Promotion of Baby Friendly Health Centers in Siem Reap and Preah Vihear Province
Cambodia showed impressive achievements in the percentage of children being exclusively breastfed during their first 6 months of life, from 11% in 2000 to 74% in 2010; but a decrease to 65% in 2014 and 51% in 2021 (CDHS). This sharp decline has been attributed to aggressive marketing campaigns for breastmilk substitutes and the weak implementation of national legislation to regulate the practice.
Increased early initiation of breastfeeding and exclusive breastfeeding rates in Siem Reap and Preah Vihear provinces of Cambodia through the promotion of 34 Baby-Friendly Health Centers.
- Percentage of Health Centers that are certified/accredited as Baby Friendly Health Centers.
- Number of Community Health Workers who were trained on a standard curriculum to promote breastfeeding practices at the community level
- Number of people trained as Lactation counsellors based on a standard training curriculum
Outcome 1: Increase the skills and knowledge of the Provincial Health Department (PHD) staff, Health Center staff (midwife and nurses) and Community Health Workers to effectively monitor, supervise and promote breastfeeding practices in the respective health centers.
Outcome 2: Improve the breastfeeding practices among pregnant women and post-partum mothers at the community level.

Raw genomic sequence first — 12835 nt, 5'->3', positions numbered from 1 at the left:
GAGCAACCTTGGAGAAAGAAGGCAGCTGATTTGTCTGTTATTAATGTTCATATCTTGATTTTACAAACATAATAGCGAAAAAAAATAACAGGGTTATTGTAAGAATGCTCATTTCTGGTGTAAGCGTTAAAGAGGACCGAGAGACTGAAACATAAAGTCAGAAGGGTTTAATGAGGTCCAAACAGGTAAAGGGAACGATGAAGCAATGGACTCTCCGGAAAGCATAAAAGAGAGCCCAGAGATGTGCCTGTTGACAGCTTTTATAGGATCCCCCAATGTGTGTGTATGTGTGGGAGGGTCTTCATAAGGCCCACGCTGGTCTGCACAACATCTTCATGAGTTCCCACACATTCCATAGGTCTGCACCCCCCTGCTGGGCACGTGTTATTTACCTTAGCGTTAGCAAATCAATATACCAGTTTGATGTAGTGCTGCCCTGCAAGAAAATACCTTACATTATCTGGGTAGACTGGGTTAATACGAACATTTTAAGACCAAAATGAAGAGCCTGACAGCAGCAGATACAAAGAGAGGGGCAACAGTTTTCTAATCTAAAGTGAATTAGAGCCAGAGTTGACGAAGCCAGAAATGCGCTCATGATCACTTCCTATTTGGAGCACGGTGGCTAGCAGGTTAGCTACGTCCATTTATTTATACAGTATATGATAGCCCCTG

Outcome 3: Certify the Health Centers and make the Operational guidelines for BFHC available for scale up in Cambodia.
In consultation with National Maternal and Child Health Centre along with the Provincial Health Department and Health Centre chief, the training material and the operational plan for the implementation of the BFHC will be drafted. This will be added as an addendum to the existing National level Operational Guidelines on Baby Friendly Hospital Initiative.
At the Provincial Health Department level, the supervision tools for BFHC will be added and made as a routine to be measured and reported to the National Department.
At the community level, the Lactation counsellors will be supported and recognised by the health centre and the commune authorities to promote breastfeeding. Within a period of 3 years, the Provincial health department and health centre chiefs will be guided to budget adequately within their department to cover the supervision, capacity building and on-going monitoring support so that these health centers can continue as baby-friendly health centres even after the closure of the project. These Health Centres will be accredited as Centres of Excellence for promotion of breastfeeding, enabling other health centres in the district/province to learn and implement it.
The project is keen to explore the opportunities to support the development of Baby Friendly Health centres (BFHCs) aligned with the BFHI (Baby Friendly Hospital Initiative) standards, launched by MoH during September, 2022. World Vision identifies the practices and gaps at the Health Centers on protection, promotion and support for breastfeeding using the Baby Friendly Hospital Initiative as the guidance framework and to draft the operational guidance to implement BFHC.